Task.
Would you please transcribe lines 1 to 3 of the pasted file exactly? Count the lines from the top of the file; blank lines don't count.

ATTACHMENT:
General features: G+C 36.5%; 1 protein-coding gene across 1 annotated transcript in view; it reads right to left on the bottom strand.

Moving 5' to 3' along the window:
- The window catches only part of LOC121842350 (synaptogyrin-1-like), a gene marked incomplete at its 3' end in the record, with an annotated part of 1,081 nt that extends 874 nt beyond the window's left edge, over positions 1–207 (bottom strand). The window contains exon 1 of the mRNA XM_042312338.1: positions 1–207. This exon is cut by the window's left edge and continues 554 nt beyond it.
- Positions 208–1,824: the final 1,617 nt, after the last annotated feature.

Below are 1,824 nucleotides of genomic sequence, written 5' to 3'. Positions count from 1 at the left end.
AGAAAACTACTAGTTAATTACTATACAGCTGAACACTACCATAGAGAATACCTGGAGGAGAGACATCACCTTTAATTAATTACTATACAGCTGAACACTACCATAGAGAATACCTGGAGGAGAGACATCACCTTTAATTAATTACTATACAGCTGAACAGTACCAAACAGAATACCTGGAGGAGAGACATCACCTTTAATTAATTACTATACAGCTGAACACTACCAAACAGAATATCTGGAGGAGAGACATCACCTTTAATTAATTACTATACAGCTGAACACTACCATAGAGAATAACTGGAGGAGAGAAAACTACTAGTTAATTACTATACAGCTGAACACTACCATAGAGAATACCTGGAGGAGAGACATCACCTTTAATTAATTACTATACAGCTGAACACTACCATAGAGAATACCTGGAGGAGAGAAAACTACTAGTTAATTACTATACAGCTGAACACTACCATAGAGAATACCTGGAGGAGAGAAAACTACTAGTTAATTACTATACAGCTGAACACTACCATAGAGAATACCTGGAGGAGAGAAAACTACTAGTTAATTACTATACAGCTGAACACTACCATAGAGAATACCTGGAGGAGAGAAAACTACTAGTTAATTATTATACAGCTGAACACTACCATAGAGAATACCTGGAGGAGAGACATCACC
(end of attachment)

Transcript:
General features: G+C 36.5%; 1 protein-coding gene across 1 annotated transcript in view; it reads right to left on the bottom strand.

Moving 5' to 3' along the window:
- The window catches only part of LOC121842350 (synaptogyrin-1-like), a gene marked incomplete at its 3' end in the record, with an annotated part of 1,081 nt that extends 874 nt beyond the window's left edge, over positions 1–207 (bottom strand). The window contains exon 1 of the mRNA XM_042312338.1: positions 1–207. This exon is cut by the window's left edge and continues 554 nt beyond it.